The Titles Office has guidelines for adverse possession applications but these guidelines emphasise that there are no strict rules about how a claim should be made, and if one or more of the usual requirements cannot be met, the application may nevertheless be successful.
What does it cost to make the application?
Because adverse possession applications are usually quite complex it is almost always necessary to engage a solicitor experienced in this area. Solicitors’ costs will range from about $2,500 up to $10,000 for a more difficult application. Our costs are usually about $3,500.
There will also be various out-of-pocket expenses as follows (all are approximate as they can change from case to case and from time to time):
- Titles Office application fee – $650.
- Surveyors fees – $3,500.
- Advertising fee –
$450(as of 2015 abolished).
- Contribution to the Consolidated Fund (not always required) – varies but up to .5% of the value of the claimed land (rare these days)
(There may be other fees depending on the nature of the application made. See also our note above about stamp duty sometimes being applicable – but not often.)
What is the end result of a successful adverse possession application?
A certificate of title to the claimed land will be issued in the applicant’s name.
A summary of some salient features of adverse possession claims:
- the possession of land to the exclusion of all others is the important principle – the possession does not necessarily have to be by way of fencing or for that matter other physical boundaries – but fencing is the best evidence of possession
- the land being claimed does not have to be adjacent to land owned by the claimant
- there must also be an intention to possess the land and have exclusive use of that land, but it is not necessary to actually know that you are possessing contrary to the interests of the true owner
- there cannot be adverse possession against a council or shire, the Crown and some other statutory bodies
- often the legal owner of the claimed land is no longer in existence, or cannot be found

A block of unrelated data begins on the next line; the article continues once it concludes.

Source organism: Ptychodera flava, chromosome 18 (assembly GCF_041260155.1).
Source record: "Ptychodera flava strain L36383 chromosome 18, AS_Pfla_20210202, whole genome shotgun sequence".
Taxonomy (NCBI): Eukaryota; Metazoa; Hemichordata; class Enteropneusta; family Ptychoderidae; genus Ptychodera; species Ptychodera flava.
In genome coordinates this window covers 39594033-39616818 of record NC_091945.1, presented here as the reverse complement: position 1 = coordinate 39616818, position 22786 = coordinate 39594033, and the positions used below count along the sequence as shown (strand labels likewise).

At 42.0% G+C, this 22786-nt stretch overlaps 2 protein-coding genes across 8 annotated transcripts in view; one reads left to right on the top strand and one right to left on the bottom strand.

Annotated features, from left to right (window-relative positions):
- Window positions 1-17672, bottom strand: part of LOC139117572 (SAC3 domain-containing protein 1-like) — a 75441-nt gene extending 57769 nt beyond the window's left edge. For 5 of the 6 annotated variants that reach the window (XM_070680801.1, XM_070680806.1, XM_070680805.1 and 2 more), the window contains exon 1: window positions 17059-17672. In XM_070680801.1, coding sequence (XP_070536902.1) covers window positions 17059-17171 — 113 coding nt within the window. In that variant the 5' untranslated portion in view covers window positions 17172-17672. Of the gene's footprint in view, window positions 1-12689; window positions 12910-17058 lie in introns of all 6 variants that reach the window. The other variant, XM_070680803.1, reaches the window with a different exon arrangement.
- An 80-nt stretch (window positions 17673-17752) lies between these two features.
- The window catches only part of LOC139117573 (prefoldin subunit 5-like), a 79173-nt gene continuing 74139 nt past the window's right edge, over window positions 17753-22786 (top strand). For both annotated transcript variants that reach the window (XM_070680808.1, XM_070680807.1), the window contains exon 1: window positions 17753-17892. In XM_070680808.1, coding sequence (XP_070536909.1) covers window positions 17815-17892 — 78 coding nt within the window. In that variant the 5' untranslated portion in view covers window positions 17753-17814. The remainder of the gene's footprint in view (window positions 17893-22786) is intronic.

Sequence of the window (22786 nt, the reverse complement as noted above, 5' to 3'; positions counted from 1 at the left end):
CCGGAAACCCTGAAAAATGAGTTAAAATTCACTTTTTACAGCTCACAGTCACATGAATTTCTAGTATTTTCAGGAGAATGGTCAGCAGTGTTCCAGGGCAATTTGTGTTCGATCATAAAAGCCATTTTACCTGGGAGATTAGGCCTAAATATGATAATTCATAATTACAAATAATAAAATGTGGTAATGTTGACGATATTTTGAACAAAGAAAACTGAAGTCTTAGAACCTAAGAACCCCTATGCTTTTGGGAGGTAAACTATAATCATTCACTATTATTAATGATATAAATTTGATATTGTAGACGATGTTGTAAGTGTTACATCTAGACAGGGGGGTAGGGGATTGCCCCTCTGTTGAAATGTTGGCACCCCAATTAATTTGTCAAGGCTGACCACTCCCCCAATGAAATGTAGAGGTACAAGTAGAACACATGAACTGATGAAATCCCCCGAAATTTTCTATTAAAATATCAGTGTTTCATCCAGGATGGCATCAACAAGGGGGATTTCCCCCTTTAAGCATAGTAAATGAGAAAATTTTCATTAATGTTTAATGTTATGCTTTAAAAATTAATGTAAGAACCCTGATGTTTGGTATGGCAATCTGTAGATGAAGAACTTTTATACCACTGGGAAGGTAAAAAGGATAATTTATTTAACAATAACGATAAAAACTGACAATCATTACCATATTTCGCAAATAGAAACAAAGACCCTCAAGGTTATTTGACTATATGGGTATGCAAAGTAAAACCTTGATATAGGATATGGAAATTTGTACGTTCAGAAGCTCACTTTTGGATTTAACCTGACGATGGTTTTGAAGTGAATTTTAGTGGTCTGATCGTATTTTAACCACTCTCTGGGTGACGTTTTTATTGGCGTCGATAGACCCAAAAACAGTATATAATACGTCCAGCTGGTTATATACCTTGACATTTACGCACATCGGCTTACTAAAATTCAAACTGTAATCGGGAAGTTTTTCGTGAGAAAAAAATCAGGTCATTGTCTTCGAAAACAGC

- if there are perceived difficulties with a formal adverse possession claim, there is nothing preventing the claimant from offering to purchase the land from the owner (if the owner can be found)
- the legal owner’s title is extinguished after a period of appropriate adverse possession – the application to the Titles Office is in the nature of a formalisation of this legal position
- the legal owner only has to retake possession or acknowledge ownership within the fifteen year period to break the chain of adverse possession
- Adverse possession claims, if all the standard proofs are in place, are usually successful; and they are difficult to defeat by true owners
An interesting adverse possession case:
In one of the most prominent streets in Hawthorn a person had been renting a house on a large block of land. This person lost contact with the owner who resided overseas, and eventually stopped paying rent (there was no one to pay it to). After the relevant period of years elapsed an adverse possession claim was made and was successful. This person is now the legal owner of land worth several million dollars.
* If adverse possession arises in a fencing dispute and application is made to the Magistrates’ Court for determination of a fencing issue, the Magistrates’ Court now has the jurisdiction to decide adverse possession claims. See section 30E of the Fences Act 1968 (Vic.). This jurisdiction was introduced in 2014 and it is currently uncertain as to how the Magistrates’ Court will deal with these claims and what proof of adverse possession will be required.
*Sometimes applications can be made directly to the County Court. This is more expensive, but it is necessary in limited circumstances, for instance if you don’t think you can succeed by making an application to the Titles Office.